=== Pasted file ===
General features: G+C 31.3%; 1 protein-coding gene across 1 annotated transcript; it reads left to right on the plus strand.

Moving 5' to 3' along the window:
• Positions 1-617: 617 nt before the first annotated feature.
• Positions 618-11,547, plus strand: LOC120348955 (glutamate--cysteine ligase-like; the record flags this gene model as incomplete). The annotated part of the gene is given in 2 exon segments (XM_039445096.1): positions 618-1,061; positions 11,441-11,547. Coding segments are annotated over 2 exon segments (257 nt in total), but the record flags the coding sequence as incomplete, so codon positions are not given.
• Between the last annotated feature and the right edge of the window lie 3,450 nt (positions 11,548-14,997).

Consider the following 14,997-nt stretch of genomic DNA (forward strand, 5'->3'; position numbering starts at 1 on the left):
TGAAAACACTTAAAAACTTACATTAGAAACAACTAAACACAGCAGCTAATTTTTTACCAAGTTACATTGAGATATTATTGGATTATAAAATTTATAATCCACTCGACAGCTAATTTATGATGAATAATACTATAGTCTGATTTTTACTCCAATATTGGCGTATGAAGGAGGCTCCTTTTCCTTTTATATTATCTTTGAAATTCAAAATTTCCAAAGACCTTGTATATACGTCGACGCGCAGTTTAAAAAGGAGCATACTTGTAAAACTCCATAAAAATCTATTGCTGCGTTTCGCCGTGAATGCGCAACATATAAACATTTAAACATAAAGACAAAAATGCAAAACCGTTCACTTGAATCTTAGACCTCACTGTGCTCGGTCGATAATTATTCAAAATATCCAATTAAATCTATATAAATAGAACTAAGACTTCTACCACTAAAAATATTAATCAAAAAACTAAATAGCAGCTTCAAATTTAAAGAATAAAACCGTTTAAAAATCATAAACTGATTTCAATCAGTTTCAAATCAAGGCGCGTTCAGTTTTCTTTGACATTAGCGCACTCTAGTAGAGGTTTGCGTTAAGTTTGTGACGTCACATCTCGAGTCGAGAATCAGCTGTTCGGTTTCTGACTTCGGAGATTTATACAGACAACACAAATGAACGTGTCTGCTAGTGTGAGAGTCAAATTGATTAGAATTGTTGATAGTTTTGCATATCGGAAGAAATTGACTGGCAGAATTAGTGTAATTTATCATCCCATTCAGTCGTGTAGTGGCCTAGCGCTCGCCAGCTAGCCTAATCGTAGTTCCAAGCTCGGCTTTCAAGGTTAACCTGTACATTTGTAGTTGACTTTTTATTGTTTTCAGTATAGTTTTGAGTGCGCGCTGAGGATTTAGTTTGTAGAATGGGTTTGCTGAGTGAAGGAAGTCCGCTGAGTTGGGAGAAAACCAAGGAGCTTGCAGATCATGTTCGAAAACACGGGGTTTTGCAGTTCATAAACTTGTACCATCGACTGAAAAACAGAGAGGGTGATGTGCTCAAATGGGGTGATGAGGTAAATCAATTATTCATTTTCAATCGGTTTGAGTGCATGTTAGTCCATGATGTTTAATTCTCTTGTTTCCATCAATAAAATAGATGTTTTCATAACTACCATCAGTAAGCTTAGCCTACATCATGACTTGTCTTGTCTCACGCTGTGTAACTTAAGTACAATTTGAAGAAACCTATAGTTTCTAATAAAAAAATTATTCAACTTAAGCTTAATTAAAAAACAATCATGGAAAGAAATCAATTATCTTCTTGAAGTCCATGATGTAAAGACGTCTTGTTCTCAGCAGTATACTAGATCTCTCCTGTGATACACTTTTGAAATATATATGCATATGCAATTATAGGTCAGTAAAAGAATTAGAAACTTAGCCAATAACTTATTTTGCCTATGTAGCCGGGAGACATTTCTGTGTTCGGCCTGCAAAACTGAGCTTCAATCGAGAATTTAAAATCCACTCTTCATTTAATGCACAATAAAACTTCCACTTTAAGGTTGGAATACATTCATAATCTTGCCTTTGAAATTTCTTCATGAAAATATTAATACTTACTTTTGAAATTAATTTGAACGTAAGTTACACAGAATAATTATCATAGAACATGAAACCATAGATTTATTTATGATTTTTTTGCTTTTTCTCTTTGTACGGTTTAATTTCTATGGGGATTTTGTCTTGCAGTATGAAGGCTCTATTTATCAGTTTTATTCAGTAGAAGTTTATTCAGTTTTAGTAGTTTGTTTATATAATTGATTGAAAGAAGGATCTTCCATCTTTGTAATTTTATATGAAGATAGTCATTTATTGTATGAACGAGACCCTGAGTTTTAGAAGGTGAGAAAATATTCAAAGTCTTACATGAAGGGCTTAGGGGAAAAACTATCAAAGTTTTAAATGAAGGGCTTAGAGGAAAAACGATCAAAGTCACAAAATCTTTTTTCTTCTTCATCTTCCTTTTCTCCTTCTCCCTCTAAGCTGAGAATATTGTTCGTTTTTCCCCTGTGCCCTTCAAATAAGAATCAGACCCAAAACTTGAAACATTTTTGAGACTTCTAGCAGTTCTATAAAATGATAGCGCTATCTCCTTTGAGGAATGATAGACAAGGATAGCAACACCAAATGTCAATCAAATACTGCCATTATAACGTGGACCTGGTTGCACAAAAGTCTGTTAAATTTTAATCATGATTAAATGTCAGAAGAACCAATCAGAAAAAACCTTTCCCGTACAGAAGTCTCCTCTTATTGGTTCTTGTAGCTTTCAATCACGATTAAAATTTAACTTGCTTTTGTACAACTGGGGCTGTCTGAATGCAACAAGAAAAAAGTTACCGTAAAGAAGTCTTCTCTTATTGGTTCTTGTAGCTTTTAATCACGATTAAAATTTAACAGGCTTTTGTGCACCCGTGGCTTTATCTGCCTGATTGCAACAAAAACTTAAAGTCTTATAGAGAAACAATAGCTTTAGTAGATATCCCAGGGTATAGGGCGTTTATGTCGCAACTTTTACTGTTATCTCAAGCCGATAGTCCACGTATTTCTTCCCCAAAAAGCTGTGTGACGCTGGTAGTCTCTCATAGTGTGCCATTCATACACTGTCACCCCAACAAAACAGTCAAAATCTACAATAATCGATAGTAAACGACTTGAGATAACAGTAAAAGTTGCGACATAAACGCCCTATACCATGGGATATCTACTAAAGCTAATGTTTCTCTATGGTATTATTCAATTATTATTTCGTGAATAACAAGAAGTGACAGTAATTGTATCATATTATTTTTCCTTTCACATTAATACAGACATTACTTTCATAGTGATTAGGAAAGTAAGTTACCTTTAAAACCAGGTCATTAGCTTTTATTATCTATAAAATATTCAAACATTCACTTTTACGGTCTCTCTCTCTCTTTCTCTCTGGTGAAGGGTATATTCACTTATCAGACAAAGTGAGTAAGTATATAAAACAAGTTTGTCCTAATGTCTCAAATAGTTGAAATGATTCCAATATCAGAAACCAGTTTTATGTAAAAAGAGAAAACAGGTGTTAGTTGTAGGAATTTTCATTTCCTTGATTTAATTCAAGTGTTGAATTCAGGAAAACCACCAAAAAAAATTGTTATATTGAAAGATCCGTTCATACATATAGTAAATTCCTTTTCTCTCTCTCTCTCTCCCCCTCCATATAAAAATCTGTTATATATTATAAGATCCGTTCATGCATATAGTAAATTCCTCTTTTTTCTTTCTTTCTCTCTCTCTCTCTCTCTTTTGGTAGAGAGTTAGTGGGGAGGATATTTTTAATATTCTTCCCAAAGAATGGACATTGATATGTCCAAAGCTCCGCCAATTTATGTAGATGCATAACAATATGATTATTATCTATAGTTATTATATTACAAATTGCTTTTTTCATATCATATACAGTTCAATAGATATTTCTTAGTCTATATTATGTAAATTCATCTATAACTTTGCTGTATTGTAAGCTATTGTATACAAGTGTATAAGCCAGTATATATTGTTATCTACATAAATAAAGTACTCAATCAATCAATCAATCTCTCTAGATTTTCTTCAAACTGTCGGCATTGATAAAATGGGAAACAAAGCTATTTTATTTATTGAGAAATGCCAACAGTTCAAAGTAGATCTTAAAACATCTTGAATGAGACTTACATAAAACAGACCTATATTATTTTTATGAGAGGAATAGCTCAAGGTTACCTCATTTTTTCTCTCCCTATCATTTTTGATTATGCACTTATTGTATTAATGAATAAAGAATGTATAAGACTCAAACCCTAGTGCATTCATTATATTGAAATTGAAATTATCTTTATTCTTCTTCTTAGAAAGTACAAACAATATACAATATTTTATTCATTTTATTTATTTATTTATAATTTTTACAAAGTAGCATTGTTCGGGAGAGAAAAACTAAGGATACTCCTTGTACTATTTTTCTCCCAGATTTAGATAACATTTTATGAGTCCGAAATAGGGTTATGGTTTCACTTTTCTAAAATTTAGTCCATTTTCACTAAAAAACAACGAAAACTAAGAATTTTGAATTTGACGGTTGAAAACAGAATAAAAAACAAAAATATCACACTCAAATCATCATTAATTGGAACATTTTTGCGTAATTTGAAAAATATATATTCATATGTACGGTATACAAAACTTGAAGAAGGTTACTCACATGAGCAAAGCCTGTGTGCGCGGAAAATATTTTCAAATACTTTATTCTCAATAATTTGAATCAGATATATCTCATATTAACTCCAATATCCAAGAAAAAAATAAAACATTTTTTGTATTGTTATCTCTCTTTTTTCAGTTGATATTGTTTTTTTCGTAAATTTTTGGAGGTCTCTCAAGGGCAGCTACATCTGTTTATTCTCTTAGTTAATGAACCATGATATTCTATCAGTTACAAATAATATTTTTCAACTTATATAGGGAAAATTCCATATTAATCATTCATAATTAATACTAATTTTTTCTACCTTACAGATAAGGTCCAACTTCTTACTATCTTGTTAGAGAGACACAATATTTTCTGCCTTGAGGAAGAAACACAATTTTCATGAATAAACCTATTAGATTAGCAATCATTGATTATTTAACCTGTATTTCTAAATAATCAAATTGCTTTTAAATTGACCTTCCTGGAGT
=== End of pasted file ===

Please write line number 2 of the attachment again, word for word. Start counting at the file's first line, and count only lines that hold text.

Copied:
Moving 5' to 3' along the window: